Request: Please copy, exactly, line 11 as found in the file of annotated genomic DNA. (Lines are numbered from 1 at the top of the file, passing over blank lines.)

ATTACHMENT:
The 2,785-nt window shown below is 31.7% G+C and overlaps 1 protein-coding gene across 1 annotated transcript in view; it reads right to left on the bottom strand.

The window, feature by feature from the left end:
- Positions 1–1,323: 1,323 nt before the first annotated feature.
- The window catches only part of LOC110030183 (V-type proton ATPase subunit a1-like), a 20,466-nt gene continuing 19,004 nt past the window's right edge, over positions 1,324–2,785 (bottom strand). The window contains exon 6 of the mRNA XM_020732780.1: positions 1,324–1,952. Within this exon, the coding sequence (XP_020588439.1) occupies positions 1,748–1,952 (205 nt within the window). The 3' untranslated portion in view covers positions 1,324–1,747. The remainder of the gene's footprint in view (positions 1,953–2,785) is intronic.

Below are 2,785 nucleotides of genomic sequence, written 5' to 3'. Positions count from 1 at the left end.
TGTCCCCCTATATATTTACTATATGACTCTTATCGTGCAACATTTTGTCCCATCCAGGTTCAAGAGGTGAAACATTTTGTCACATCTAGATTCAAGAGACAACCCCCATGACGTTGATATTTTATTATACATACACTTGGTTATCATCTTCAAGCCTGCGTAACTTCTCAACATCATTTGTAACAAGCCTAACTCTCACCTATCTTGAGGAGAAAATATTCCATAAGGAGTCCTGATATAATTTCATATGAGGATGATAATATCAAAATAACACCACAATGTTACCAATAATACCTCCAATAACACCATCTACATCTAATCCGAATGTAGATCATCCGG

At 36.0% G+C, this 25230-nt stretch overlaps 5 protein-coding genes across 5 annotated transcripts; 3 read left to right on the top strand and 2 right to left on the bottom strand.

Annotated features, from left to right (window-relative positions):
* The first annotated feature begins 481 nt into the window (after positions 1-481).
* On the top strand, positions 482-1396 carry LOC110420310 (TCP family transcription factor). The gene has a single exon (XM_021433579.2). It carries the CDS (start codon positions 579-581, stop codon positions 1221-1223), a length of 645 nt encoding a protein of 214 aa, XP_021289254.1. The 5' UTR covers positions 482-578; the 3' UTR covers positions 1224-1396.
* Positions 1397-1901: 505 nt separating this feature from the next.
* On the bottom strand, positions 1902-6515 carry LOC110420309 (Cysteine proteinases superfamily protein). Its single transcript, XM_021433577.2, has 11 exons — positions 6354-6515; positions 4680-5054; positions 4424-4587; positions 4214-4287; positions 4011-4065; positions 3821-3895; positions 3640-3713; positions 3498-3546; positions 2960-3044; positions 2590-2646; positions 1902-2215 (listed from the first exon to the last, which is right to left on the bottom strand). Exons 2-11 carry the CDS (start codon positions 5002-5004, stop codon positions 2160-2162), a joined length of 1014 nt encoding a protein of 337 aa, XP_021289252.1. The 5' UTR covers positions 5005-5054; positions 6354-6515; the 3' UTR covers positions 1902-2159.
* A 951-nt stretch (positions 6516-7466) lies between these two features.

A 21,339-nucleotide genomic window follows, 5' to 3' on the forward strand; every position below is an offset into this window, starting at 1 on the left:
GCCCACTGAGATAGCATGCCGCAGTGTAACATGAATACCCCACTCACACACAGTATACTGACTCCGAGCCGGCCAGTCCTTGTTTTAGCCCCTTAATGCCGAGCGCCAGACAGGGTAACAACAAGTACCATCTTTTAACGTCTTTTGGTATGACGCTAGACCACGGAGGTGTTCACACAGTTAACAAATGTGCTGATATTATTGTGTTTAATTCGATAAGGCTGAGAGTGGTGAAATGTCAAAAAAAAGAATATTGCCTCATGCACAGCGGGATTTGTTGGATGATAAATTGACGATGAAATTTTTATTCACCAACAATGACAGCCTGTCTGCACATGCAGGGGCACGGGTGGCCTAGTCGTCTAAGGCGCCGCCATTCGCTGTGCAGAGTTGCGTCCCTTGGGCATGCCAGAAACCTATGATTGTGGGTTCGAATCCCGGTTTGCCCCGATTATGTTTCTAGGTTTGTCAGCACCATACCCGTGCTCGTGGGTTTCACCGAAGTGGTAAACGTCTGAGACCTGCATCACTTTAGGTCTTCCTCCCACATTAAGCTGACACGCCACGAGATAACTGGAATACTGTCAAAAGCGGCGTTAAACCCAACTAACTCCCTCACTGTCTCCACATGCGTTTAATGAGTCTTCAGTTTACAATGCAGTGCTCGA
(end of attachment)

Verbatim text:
* Positions 1397-1901: 505 nt separating this feature from the next.